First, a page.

Research shows that we women tend to do lots of work that is invisible, whether it's taking minutes, organizing side-projects, mentoring people behind the scenes, or catering offices events. Although this work may be important it doesn't impact the bottom line. These are things a woman gets neither credit for, nor visibility. So ask yourself if you are focusing your work on activities that a helper would do, or actions taken by a high value contributor or contender.
Whether you're asking your boss for a raise, or you're talking to your partner about where to spend the holidays this year, effective negotiating skills are important. Limited self-awareness about when you're being too pushy and when you're not speaking up enough can wreak havoc on your relationships.
Realize that there's a difference between bitterness and anger. As Maya Angelou so eloquently put it, "Bitterness is like cancer. It eats upon the host. It doesn't do anything to the object of its displeasure." Contrast this with anger -- it's okay to be angry, as long as you channel that energy productively.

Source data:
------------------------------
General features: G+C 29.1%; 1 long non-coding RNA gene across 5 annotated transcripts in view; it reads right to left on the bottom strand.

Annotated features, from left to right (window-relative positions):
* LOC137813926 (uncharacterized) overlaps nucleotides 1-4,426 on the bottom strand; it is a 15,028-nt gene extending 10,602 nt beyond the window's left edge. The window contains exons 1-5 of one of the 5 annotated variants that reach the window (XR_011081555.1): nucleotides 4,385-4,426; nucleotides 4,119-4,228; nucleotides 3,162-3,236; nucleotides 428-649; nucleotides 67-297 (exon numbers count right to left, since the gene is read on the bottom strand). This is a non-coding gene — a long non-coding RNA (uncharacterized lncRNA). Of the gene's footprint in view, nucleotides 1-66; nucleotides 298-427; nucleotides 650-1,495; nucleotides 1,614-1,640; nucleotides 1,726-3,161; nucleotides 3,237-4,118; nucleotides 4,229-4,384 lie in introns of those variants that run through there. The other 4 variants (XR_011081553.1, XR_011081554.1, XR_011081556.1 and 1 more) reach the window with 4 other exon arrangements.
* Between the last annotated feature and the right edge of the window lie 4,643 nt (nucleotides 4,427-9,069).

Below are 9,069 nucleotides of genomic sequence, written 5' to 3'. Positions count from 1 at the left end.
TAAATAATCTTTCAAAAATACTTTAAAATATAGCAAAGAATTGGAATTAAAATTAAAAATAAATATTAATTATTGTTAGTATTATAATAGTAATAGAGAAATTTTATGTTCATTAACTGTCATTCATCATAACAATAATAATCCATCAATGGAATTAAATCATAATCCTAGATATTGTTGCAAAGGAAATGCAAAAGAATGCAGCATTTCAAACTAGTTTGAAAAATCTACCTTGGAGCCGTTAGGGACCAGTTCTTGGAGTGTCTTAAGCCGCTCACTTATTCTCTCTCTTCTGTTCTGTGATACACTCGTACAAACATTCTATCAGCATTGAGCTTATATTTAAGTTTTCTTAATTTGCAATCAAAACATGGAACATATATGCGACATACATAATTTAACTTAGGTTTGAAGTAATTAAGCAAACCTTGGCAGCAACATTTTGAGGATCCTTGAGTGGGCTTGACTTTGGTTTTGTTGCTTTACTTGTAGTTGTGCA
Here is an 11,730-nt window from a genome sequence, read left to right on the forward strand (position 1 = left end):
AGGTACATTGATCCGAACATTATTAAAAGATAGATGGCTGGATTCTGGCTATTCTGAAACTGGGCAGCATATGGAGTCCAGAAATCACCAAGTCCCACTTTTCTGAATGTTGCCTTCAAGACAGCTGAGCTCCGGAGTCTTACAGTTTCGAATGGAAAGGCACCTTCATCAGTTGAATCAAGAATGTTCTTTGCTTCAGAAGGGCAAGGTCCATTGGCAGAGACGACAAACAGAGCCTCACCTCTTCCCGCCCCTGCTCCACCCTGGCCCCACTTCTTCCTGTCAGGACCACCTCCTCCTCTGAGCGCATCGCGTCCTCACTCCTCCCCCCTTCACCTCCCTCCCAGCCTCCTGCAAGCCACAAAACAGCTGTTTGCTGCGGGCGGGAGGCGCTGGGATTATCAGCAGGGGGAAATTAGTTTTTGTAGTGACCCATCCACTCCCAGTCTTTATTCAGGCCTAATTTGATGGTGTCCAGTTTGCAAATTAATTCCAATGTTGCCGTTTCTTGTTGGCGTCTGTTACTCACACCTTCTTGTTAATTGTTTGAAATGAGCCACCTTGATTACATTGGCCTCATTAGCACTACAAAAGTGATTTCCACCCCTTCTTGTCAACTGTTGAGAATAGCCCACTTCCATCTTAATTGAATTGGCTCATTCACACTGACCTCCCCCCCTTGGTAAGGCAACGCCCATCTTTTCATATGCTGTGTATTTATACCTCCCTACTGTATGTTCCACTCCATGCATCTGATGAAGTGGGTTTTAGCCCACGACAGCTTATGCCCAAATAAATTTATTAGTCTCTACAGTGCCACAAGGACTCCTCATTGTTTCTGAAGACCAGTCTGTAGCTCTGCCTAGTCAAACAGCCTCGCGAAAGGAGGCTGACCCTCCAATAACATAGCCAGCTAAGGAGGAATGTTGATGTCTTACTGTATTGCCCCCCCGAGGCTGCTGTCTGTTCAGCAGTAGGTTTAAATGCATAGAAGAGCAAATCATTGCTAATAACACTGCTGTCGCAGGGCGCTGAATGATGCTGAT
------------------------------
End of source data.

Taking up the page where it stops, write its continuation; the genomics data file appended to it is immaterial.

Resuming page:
The workplace often brings out conflict. When you are passionate about your work and good at your job, you're not always going to agree with everyone. In fact, conflicting viewpoints are part of what makes a workplace creative and productive. But conflict doesn't have to ruin your day or damage your relationship with your colleagues.
Many people want to be more assertive in the workplace. Being assertive can help you voice your opinions to your coworkers, help you negotiate that promotion and pay raise, and also has a number of health benefits. Many people want to be more assertive but suffer from being too passive, abandoning their good ideas or not voicing their opinions to avoid conflict with others.